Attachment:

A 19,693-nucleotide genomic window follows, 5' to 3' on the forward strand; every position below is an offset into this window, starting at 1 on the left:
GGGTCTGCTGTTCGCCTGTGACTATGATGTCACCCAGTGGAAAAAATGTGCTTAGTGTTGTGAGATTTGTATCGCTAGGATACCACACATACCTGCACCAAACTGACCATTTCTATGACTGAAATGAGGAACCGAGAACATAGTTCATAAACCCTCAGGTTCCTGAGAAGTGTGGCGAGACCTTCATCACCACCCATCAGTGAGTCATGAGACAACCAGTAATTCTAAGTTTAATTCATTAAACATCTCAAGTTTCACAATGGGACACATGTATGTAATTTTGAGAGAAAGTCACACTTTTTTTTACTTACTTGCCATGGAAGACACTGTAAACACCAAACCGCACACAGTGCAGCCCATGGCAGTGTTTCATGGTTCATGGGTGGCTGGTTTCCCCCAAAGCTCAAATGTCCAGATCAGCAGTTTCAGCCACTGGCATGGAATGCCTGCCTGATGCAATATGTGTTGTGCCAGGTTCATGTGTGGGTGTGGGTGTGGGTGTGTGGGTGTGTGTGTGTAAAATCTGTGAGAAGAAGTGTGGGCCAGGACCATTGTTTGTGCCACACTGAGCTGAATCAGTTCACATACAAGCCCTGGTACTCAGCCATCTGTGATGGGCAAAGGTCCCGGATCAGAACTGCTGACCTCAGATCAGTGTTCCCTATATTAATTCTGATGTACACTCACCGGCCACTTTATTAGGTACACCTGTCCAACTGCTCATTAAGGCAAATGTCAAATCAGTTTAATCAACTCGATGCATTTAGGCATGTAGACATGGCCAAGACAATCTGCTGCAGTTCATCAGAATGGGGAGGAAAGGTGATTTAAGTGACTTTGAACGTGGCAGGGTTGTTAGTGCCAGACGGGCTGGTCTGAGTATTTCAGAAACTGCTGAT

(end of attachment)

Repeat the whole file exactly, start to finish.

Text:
A 19,693-nucleotide genomic window follows, 5' to 3' on the forward strand; every position below is an offset into this window, starting at 1 on the left:
GGGTCTGCTGTTCGCCTGTGACTATGATGTCACCCAGTGGAAAAAATGTGCTTAGTGTTGTGAGATTTGTATCGCTAGGATACCACACATACCTGCACCAAACTGACCATTTCTATGACTGAAATGAGGAACCGAGAACATAGTTCATAAACCCTCAGGTTCCTGAGAAGTGTGGCGAGACCTTCATCACCACCCATCAGTGAGTCATGAGACAACCAGTAATTCTAAGTTTAATTCATTAAACATCTCAAGTTTCACAATGGGACACATGTATGTAATTTTGAGAGAAAGTCACACTTTTTTTTACTTACTTGCCATGGAAGACACTGTAAACACCAAACCGCACACAGTGCAGCCCATGGCAGTGTTTCATGGTTCATGGGTGGCTGGTTTCCCCCAAAGCTCAAATGTCCAGATCAGCAGTTTCAGCCACTGGCATGGAATGCCTGCCTGATGCAATATGTGTTGTGCCAGGTTCATGTGTGGGTGTGGGTGTGGGTGTGTGGGTGTGTGTGTGTAAAATCTGTGAGAAGAAGTGTGGGCCAGGACCATTGTTTGTGCCACACTGAGCTGAATCAGTTCACATACAAGCCCTGGTACTCAGCCATCTGTGATGGGCAAAGGTCCCGGATCAGAACTGCTGACCTCAGATCAGTGTTCCCTATATTAATTCTGATGTACACTCACCGGCCACTTTATTAGGTACACCTGTCCAACTGCTCATTAAGGCAAATGTCAAATCAGTTTAATCAACTCGATGCATTTAGGCATGTAGACATGGCCAAGACAATCTGCTGCAGTTCATCAGAATGGGGAGGAAAGGTGATTTAAGTGACTTTGAACGTGGCAGGGTTGTTAGTGCCAGACGGGCTGGTCTGAGTATTTCAGAAACTGCTGAT